Because of this internal delay in recognition therefore, we cannot be conscious of ‘doing’ anything during the real time that we are doing it. Therefore there can be no such thing as a ‘conscious act’ in the present tense.

Correct.


doogles wrote:But there is a very real possibility that our brains allow and correct for these delays and that to all intents and purposes, our final corrected processes virtually experience events AS THEY HAPPEN.

“AS THEY HAPPEN” doesn’t cut it; it doesn’t help you salvage your argument.

You can’t consciously do (act) something unless the 'consciousness' PRECEDES the 'doing'. Otherwise you are still behind the looking glass, just watching the events “as they happen”; making you just a passive observer.

And as a further thought, is "as they happen" even possible? Is it even possible for consciousness to be 'perfectly' in sync with reality? Is it possible for anything to be perfect? Is a delay of .0000000000000001 seconds considered "as they happen", or must we get to .0000000000000000000000000000000000000000000000001 seconds? Is "AS they happen" even possible? Or are there ONLY "befores" and "afters"?

"AS THEY HAPPEN" is NONSENSE.


doogles wrote:
Braininvat wrote:The entire chat about time delays and "everything we perceive actually happened a few milliseconds ago" seems not too germane to the forum topic.

Doogles if you wish to end this discussion on flawed logic, then so be it.

But first tell me, do you also believe that because 0.01 is so miniscule, that 1.01 can be considered "for all intents and purposes" LESS THAN 1 ? (...this is an example of your flawed reasoning).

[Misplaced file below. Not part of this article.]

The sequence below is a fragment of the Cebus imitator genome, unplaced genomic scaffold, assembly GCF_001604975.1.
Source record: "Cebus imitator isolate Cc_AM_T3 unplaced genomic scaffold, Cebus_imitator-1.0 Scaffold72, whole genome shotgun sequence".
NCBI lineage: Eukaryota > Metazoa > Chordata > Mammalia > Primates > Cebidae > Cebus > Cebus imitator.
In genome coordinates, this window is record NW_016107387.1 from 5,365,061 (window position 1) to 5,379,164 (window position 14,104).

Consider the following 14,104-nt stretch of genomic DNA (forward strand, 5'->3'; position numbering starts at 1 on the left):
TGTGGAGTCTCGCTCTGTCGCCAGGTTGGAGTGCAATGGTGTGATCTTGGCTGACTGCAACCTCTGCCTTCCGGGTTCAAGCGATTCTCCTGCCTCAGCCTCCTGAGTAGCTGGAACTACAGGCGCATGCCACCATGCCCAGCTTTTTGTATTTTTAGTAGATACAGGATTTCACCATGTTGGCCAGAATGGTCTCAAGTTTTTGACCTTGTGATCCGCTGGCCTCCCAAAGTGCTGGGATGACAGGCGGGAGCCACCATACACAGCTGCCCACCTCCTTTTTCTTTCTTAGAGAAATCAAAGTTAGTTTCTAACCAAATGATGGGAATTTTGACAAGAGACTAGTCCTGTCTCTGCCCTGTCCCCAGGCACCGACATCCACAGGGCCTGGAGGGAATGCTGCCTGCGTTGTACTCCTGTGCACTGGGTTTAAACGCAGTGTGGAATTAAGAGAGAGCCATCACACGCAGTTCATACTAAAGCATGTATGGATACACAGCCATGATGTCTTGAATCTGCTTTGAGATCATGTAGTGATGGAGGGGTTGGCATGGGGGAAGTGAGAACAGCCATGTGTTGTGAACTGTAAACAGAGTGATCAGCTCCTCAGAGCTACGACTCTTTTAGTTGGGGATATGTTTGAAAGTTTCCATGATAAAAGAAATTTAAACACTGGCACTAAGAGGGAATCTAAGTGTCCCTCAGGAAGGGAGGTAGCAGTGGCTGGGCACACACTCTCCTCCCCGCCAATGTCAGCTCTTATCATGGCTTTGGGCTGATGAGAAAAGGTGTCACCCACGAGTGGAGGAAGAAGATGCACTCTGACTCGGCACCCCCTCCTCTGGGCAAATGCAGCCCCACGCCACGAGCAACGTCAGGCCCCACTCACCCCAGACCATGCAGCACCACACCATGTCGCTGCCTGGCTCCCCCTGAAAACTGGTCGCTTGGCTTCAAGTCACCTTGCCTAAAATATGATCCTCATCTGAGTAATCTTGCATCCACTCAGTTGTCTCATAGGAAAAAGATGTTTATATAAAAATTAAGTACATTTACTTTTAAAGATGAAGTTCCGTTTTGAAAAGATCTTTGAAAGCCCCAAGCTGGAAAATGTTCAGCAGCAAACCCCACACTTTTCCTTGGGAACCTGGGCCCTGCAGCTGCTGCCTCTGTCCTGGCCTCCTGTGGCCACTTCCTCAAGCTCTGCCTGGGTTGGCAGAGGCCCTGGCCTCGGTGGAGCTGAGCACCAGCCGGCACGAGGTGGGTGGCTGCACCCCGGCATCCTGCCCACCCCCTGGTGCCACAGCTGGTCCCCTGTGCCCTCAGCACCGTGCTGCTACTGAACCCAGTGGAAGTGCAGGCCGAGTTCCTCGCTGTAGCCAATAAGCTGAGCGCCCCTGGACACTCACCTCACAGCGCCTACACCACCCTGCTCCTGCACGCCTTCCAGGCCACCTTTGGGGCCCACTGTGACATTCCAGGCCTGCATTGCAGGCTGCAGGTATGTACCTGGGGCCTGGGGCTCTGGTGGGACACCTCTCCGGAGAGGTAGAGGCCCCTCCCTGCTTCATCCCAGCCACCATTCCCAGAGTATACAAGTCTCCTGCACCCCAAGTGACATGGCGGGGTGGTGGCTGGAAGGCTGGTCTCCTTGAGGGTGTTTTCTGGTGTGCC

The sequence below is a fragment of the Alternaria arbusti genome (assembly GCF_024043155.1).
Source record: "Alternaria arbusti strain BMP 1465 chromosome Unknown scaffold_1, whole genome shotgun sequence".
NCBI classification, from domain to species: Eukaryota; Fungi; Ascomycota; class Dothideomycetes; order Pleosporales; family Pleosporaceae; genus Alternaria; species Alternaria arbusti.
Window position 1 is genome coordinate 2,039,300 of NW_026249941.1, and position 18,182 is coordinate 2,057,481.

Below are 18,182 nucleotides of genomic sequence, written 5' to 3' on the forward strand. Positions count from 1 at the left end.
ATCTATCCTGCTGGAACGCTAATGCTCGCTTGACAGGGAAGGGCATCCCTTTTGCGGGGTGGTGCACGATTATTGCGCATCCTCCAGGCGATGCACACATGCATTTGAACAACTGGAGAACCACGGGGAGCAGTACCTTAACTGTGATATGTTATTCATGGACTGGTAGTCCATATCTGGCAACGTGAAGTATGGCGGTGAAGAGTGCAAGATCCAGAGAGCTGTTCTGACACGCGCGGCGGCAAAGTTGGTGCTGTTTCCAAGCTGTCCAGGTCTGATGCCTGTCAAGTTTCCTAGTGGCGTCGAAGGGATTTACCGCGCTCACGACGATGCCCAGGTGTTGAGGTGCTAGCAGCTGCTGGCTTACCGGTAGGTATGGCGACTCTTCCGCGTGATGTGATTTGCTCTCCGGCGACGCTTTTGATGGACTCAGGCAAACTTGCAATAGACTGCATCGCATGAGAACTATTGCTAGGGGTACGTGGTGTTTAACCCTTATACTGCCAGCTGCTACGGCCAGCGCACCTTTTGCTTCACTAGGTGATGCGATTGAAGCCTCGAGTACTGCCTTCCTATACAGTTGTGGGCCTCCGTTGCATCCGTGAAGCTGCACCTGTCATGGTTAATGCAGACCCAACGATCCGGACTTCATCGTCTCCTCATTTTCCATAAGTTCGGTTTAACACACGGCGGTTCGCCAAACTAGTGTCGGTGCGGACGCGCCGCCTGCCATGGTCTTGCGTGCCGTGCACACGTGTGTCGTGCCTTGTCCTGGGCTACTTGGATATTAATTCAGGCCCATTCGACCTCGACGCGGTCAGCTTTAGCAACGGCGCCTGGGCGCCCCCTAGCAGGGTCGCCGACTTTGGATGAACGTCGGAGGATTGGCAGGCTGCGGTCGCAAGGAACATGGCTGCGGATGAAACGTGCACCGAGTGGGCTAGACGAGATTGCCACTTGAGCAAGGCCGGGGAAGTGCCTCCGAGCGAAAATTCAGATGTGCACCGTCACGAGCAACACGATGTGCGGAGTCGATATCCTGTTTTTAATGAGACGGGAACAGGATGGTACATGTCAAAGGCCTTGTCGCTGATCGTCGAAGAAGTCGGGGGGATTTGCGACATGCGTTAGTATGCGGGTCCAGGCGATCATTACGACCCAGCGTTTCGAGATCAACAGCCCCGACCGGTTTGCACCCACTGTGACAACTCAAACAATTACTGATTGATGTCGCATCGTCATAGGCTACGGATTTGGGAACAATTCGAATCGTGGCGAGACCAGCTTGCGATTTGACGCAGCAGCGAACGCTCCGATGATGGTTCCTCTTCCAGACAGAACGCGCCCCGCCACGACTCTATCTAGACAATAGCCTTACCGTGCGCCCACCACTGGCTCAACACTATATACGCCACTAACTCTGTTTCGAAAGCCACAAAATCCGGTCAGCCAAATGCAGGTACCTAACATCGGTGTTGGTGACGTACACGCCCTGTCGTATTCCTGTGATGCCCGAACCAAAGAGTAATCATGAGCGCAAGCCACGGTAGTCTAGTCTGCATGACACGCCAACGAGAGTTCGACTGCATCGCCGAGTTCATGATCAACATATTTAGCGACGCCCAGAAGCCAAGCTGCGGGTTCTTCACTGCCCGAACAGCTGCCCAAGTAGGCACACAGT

You are so overly obsessed with the 'size' of the delay that you fail to recognize the ramification of the time delay itself.

OVER AND OUT
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Re: consciousness or unconsciousness?

Postby Old Rasputin on May 4th, 2017, 12:10 pm 

>

Do we consciously move our bodies about?
    …or are we just conscious of our bodies moving about?
Are our beliefs based in 'religion'?
    …or are they based in 'logic'?
If we desire 'religion', then our means of satisfaction, is in the ‘blind faith’ of the impossible.
    ...if we desire 'truths', then our means of satisfaction, is only in logical possibilities.

There are a lot of smart people here on this forum. Unfortunately, most of them can't seem to get past their religious (blind faith) beliefs.
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Re: consciousness or unconsciousness?

Postby Braininvat on May 4th, 2017, 1:05 pm 

"....religious (blind faith) beliefs...."

This would appear to be the real ad hominem in this discussion.

No one was condemning you. Only your arguments (consciousness as a passive observer) have been challenged. And pointing out that you were a banned user who, in violation of forum rules, snuck back in under a different name, is not "hostility." Several members spent quite a bit of time discussing these issues 2 years ago, and it is only fair to them to know that you are the one who was posting then. This kind of full disclosure would be expected of anyone here, and is just common courtesy. If I make a special exception for you, I would not be acting in accordance with the basic egalitarian principles of this website.
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Re: consciousness or unconsciousness?

Postby BadgerJelly on May 4th, 2017, 1:55 pm 

Braininvat » May 5th, 2017, 1:05 am wrote:"....religious (blind faith) beliefs...."

This would appear to be the real ad hominem in this discussion.